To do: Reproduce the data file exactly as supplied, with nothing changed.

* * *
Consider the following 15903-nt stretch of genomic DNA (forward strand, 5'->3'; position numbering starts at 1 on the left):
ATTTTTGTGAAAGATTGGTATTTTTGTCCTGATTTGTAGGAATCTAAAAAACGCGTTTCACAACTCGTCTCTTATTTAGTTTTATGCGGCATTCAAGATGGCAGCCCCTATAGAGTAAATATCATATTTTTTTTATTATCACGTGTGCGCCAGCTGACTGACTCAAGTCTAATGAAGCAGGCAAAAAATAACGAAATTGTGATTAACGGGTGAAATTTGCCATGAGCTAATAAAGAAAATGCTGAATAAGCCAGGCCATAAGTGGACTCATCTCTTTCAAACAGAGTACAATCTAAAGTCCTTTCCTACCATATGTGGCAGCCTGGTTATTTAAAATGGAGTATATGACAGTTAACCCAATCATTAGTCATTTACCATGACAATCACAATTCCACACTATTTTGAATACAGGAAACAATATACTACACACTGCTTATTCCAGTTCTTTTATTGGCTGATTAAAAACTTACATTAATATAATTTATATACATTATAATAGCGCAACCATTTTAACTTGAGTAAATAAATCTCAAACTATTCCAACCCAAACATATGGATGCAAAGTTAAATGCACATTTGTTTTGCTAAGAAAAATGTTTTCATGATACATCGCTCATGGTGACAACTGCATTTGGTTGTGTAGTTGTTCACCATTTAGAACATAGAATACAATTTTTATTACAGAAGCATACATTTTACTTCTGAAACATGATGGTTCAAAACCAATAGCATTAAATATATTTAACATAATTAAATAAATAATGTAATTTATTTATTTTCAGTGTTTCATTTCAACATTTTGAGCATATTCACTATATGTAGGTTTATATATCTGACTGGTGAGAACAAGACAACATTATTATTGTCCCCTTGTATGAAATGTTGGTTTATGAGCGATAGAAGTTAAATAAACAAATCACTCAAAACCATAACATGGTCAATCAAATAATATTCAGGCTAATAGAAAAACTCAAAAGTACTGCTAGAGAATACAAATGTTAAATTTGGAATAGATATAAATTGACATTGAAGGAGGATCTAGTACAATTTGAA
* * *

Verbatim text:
Consider the following 15903-nt stretch of genomic DNA (forward strand, 5'->3'; position numbering starts at 1 on the left):
ATTTTTGTGAAAGATTGGTATTTTTGTCCTGATTTGTAGGAATCTAAAAAACGCGTTTCACAACTCGTCTCTTATTTAGTTTTATGCGGCATTCAAGATGGCAGCCCCTATAGAGTAAATATCATATTTTTTTTATTATCACGTGTGCGCCAGCTGACTGACTCAAGTCTAATGAAGCAGGCAAAAAATAACGAAATTGTGATTAACGGGTGAAATTTGCCATGAGCTAATAAAGAAAATGCTGAATAAGCCAGGCCATAAGTGGACTCATCTCTTTCAAACAGAGTACAATCTAAAGTCCTTTCCTACCATATGTGGCAGCCTGGTTATTTAAAATGGAGTATATGACAGTTAACCCAATCATTAGTCATTTACCATGACAATCACAATTCCACACTATTTTGAATACAGGAAACAATATACTACACACTGCTTATTCCAGTTCTTTTATTGGCTGATTAAAAACTTACATTAATATAATTTATATACATTATAATAGCGCAACCATTTTAACTTGAGTAAATAAATCTCAAACTATTCCAACCCAAACATATGGATGCAAAGTTAAATGCACATTTGTTTTGCTAAGAAAAATGTTTTCATGATACATCGCTCATGGTGACAACTGCATTTGGTTGTGTAGTTGTTCACCATTTAGAACATAGAATACAATTTTTATTACAGAAGCATACATTTTACTTCTGAAACATGATGGTTCAAAACCAATAGCATTAAATATATTTAACATAATTAAATAAATAATGTAATTTATTTATTTTCAGTGTTTCATTTCAACATTTTGAGCATATTCACTATATGTAGGTTTATATATCTGACTGGTGAGAACAAGACAACATTATTATTGTCCCCTTGTATGAAATGTTGGTTTATGAGCGATAGAAGTTAAATAAACAAATCACTCAAAACCATAACATGGTCAATCAAATAATATTCAGGCTAATAGAAAAACTCAAAAGTACTGCTAGAGAATACAAATGTTAAATTTGGAATAGATATAAATTGACATTGAAGGAGGATCTAGTACAATTTGAA